UAE Labour Law provides that working hours should be reduced by two hours per day and does not differentiate between fasting and non-fasting employees. Therefore, it is applicable to all employees irrespective of their religion or whether they are fasting or not.
Is it a violation if employees are forced to work extra hours?
The authorities do conduct checks from time to time to ensure that companies are compliant with the Labour Law and employees are working according to Ramadan hours. If a company is found in breach of the Labour Law, the authorities (MOHRE) have the discretion to penalise such company. The penalty is in the discretion of the authorities and may be imposed on a case by case basis.
In addition, an employee who is forced to work extra hours has the right to complain to the MOHRE.
Will the salary be deducted for reduced working hours?
No, there should be no reduction in compensation as a result of a reduction in working hours. Employees should be paid at their normal rates as if they are working normal working hours.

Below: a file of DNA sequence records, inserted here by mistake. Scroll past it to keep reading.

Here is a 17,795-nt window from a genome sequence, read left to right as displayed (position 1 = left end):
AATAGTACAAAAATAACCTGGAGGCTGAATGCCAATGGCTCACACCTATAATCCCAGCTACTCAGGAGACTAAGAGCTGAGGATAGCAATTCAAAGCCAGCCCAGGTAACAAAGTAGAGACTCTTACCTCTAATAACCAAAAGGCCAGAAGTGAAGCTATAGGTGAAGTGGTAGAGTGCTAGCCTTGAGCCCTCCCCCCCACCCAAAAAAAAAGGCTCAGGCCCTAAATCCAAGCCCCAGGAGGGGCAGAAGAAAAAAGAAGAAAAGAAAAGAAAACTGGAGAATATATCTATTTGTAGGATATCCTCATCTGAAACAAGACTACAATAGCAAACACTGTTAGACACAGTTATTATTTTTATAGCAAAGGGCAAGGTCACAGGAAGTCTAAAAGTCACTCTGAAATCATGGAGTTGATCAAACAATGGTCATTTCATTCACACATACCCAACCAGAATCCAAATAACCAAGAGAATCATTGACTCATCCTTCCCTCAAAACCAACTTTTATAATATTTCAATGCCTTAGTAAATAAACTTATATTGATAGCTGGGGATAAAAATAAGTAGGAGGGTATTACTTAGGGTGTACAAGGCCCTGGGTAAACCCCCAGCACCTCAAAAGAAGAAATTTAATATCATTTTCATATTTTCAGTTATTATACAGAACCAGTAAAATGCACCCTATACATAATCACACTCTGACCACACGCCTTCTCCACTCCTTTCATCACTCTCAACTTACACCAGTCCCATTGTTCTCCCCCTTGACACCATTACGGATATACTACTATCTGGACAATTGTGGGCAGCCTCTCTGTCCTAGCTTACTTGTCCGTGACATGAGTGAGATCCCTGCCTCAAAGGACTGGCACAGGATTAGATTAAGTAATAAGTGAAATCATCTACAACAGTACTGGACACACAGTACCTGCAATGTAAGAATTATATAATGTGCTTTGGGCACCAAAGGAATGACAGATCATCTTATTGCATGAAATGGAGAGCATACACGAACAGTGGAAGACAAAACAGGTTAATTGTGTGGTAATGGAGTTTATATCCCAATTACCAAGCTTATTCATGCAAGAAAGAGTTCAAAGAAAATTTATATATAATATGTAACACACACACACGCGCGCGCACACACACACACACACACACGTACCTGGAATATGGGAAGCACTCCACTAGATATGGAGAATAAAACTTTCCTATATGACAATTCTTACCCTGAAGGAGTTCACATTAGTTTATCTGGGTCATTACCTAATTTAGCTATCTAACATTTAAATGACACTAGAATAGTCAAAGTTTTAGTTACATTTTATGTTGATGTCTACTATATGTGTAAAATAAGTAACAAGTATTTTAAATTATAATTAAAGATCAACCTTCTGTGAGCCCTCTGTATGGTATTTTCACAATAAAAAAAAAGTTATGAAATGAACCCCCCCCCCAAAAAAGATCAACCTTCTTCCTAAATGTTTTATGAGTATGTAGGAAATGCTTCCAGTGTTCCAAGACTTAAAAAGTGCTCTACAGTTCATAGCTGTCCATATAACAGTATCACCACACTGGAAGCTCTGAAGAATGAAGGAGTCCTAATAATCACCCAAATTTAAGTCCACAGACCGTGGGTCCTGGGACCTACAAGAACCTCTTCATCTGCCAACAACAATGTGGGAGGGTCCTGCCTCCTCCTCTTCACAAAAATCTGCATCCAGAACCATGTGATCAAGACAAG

There are different laws that govern employment issues for employees in the UAE proper, including free zones, as they are subject to UAE Federal Law. The same for employees in the Dubai International Financial Centre (DIFC) and Abu Dhabi Global Market (ADGM), that have own labour law separate from the rest of the UAE.
The UAE Federal Law No. 8 of 1980 “The Labour Law” applies to all employees working in the UAE with a couple of exceptions, such as government employees, household servants etc.
Similarly, the DIFC Employment Law No. 4 of 2005 as amended (DIFC Employment Law) applies to employees working only within the DIFC.